What do bishops, Bartoli and Boris (Johnson) have in common? Answer: They all show us that sexism isn't taken as seriously as racism. You disagree? Well why are there still the phrases 'casual sexism' and 'sexist banter' ? Why is this OK when - 'Oh it was just casual racism' or 'racist banter' is not alright?
The decision on women bishops was criticised as sexist. Which it was. Previous Church rulings on homosexuality (particularly same-sex marriage) have been criticised as homophobic. Which they were. But, clearly, what the Church is really so worried about is that penises are designed and evolved, in part, for sex.
When I wrote my end of year blog last December, in my infinite wisdom, I'm fairly sure I declared it the Year of News, impossible to surpass... However, if 2011 kept news editors across the world on their toes, I think it's fair to say 2012 certainly rose to the challenge. The difference this time? There were plenty of positives to report on, talk about and debate. And - joy, of joys - lots of it was happening on our doorstep.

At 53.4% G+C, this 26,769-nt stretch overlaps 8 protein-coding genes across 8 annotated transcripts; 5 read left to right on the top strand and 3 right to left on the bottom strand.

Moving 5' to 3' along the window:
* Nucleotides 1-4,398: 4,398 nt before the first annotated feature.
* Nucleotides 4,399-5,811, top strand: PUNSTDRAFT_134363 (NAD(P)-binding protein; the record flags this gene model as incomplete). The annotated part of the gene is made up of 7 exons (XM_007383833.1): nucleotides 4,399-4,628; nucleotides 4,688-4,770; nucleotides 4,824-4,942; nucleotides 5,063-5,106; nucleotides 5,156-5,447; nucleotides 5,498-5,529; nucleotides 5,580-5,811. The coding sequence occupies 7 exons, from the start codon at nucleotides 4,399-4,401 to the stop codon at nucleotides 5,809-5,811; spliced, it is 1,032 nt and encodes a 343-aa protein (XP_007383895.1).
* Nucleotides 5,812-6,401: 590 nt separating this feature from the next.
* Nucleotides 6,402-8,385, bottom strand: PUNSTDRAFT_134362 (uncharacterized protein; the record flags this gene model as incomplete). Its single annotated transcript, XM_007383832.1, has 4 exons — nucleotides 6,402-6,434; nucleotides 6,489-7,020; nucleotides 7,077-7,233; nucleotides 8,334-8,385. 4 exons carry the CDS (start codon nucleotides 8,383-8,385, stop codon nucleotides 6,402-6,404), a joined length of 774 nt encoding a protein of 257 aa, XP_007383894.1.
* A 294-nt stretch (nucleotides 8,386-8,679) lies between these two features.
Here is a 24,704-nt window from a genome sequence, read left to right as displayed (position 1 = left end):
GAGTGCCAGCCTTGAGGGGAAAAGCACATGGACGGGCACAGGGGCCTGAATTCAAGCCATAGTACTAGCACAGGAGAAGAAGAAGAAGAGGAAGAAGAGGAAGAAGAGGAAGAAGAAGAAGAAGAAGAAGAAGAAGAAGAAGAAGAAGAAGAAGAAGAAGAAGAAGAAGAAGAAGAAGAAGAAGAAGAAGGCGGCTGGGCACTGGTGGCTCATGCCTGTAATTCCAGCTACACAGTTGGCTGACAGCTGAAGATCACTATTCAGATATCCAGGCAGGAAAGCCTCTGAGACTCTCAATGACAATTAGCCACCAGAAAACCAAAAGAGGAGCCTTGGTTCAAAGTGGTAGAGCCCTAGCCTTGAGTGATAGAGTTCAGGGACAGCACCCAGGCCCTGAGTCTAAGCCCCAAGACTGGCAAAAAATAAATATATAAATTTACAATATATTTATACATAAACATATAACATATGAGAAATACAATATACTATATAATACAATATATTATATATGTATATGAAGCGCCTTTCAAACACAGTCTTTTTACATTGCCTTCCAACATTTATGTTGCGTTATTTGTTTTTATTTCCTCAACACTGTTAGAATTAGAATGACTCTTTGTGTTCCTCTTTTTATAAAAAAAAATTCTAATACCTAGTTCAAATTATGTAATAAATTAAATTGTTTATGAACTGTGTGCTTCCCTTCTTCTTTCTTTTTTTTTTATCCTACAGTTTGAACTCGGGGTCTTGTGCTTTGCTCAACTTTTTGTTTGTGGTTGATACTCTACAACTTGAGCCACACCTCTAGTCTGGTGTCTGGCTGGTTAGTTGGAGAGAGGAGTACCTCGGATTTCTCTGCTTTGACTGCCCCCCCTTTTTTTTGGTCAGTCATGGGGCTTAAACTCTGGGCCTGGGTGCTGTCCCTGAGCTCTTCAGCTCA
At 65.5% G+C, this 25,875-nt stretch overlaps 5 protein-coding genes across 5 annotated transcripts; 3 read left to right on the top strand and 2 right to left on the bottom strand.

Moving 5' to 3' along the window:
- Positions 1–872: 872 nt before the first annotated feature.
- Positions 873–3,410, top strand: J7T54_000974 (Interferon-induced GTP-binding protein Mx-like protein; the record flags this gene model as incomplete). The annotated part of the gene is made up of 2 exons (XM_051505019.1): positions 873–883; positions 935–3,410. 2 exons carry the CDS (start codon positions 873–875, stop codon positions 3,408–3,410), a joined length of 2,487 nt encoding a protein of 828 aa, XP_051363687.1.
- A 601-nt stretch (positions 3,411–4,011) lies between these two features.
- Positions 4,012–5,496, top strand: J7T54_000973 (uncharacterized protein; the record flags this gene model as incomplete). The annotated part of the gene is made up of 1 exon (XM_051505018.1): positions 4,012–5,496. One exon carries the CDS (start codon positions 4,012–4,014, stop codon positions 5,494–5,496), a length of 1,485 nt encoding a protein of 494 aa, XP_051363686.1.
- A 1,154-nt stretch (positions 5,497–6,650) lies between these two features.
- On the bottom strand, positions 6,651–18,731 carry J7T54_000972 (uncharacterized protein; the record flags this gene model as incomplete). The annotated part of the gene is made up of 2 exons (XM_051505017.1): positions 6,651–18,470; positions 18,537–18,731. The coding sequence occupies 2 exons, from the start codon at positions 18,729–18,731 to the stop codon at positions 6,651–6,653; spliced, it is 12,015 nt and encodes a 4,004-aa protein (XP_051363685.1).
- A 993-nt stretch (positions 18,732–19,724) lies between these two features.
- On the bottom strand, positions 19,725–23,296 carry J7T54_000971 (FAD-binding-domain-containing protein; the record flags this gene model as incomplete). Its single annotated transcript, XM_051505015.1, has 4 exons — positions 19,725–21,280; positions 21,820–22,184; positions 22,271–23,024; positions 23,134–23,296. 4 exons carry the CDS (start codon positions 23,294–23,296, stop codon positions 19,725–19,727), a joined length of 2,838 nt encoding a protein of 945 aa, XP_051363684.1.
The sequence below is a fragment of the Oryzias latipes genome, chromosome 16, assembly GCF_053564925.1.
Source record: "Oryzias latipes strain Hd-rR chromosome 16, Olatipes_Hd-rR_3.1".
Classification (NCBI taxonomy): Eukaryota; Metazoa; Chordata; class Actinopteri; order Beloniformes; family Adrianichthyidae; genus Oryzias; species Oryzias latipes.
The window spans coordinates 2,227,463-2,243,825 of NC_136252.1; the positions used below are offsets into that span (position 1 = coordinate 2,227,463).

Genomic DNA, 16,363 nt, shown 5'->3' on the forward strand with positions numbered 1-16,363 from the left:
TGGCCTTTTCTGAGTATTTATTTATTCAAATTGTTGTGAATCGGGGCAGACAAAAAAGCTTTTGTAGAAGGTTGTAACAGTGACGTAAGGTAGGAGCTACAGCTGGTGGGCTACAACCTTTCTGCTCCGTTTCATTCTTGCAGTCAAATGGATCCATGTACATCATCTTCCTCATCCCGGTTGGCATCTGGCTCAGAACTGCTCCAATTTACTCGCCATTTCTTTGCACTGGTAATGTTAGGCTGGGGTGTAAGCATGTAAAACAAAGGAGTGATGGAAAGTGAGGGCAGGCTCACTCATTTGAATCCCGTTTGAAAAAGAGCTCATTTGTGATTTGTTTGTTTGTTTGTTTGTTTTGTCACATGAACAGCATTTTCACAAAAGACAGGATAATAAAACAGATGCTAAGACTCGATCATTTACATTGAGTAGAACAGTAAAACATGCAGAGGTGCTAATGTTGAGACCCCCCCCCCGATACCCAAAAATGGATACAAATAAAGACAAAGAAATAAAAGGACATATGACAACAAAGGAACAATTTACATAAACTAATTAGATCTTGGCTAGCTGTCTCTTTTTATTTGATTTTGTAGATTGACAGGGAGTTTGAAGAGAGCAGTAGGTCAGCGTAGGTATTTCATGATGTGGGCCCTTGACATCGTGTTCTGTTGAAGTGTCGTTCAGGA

The university's feminist society labelled the decision "hugely discriminatory, deeply offensive and sexist to women"; no argument from me there, but just apply this quote to religion in general, whose history is mired in inescapably revolting attitudes towards women, and you need not change the phraseology.
And so finally, with fingers still tentatively paused over triggers and soldiers lined up at borders, a peace settlement was agreed between Gaza and Israel this week, bringing to an end eight days of bloody violence. Even the world's greatest optimists cannot believe this is the end of the story, with both sides seeking to write their own account of the tragic events, and claim a miserable kind of victory. For many not religiously, historically or, due to family ties, connected to this conflict, it can be difficult to understand the intensity of feeling it inspires.